Construction unemployment levels at new low, but skilled workers needed

Workers on a construction site
The Associated General Contractors of America (AGC) released the results of an analysis stating unemployment levels in August were at the lowest they have been since 2001 in the construction industry. Photo courtesy

Analysis by the Associated General Contractors of America (AGC) found unemployment levels in the construction industry in August were at the lowest they have been since 2001.

In August, employment totaled 6,388,000—the highest it has been since February 2009—and the number of unemployed construction workers totaled 525,000. However, hiring has slowed despite a steady demand for construction, which AGC says is due to the lack of available workers in many parts of the country.

“The pool of qualified construction workers will need to expand if firms are going to keep pace with rising construction demand,” said AGC’s chief economist, Ken Simonson.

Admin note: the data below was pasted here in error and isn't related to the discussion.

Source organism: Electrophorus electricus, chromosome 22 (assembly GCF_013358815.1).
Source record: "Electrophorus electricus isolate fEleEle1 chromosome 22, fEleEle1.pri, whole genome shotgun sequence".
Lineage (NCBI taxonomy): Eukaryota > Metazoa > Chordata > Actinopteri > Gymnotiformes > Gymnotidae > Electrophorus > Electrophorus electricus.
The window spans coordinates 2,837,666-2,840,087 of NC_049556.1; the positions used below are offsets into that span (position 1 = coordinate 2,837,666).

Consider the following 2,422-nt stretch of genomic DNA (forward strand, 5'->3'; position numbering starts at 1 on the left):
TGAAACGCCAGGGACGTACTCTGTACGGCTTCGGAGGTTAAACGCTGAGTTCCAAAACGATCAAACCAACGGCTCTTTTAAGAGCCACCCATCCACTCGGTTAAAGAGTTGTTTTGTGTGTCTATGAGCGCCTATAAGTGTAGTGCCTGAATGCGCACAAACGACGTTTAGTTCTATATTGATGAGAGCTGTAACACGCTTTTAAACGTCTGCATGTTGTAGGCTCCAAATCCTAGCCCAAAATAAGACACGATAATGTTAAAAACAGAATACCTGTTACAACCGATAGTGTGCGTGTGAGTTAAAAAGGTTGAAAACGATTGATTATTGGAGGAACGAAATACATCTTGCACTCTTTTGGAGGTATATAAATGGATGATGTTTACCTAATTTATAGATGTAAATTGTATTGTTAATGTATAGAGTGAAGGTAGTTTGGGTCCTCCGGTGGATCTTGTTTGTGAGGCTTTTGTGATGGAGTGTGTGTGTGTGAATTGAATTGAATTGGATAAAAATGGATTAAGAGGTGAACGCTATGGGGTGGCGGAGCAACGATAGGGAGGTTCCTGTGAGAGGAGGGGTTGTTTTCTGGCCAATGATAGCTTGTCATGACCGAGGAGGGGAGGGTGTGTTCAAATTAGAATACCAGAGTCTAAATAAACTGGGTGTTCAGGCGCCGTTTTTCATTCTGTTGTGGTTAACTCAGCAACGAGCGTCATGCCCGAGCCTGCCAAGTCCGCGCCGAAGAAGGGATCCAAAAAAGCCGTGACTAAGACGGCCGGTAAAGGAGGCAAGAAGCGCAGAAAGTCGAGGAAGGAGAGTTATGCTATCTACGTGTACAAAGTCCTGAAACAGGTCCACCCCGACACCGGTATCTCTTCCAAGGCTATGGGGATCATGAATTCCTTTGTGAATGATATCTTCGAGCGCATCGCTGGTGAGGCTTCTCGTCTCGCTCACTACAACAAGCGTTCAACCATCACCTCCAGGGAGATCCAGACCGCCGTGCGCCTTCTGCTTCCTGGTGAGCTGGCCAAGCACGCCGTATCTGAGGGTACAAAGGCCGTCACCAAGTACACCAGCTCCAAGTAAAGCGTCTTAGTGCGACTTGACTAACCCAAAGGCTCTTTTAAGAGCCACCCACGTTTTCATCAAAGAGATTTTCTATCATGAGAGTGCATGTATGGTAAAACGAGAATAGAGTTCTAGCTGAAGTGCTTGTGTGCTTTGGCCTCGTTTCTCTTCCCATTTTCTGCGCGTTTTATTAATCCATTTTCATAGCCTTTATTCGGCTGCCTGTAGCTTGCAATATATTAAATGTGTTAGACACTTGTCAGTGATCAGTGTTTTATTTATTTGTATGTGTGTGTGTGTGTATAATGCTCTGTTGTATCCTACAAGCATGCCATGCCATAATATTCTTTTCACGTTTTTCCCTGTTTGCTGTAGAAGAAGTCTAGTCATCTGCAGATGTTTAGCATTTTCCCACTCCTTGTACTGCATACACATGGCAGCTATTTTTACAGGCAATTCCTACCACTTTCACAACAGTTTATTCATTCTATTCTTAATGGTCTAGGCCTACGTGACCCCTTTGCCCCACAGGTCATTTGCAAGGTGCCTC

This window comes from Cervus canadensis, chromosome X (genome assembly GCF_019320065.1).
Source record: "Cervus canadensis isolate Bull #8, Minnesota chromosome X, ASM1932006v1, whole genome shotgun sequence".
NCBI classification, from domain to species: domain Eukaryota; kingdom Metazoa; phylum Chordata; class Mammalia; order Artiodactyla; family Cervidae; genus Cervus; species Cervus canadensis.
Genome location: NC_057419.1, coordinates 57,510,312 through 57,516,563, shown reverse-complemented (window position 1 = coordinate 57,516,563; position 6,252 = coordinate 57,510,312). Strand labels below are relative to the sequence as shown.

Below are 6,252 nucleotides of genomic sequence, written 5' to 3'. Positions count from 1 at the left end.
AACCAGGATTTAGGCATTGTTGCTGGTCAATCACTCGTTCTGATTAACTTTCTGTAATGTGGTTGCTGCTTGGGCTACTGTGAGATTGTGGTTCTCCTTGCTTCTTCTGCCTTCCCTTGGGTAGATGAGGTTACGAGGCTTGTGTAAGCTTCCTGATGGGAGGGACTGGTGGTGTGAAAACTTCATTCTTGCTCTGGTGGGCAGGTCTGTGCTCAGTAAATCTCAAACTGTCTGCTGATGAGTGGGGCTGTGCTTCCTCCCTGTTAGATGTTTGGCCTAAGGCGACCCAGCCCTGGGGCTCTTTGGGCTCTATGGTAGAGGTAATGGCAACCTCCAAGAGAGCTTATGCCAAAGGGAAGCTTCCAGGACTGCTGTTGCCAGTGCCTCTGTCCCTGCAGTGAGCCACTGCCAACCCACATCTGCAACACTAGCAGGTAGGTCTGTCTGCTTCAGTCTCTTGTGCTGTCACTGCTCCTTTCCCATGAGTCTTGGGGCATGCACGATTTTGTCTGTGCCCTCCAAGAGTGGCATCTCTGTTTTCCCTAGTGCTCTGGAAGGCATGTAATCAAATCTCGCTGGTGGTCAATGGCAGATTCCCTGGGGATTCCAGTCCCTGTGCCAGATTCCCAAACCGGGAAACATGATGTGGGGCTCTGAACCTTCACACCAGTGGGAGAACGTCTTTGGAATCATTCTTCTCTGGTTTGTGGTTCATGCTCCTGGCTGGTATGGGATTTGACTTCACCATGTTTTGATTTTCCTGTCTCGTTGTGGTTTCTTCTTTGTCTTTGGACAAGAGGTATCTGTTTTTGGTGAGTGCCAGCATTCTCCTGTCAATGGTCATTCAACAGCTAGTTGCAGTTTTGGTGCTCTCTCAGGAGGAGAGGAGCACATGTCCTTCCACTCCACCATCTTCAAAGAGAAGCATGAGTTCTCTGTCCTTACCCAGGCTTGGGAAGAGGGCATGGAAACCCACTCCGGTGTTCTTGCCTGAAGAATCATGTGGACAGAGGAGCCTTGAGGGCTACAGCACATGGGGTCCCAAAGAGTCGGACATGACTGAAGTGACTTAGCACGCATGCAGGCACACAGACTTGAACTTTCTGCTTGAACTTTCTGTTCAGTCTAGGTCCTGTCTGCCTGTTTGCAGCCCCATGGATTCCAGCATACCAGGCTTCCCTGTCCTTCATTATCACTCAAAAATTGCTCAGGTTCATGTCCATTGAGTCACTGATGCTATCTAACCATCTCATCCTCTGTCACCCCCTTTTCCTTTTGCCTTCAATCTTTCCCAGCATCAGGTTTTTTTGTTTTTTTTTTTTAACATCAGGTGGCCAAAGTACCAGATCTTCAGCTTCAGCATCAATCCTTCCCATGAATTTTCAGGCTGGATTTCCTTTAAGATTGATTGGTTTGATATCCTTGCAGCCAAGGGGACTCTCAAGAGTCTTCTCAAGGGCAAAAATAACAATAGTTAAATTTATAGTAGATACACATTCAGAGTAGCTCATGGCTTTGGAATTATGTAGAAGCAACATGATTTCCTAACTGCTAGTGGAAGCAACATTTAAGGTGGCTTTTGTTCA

The study found the average hourly earnings increased nearly three percent from August 2014 to 2015, which is a sign contractors are raising pay to attract more workers. Employment at architectural and engineering firms climbed three percent from last year, suggesting more workers are being hired to design future construction projects.

The association has called for action from congressional leaders, and federal, state, and local officials to increase funding for career and technical education programs.

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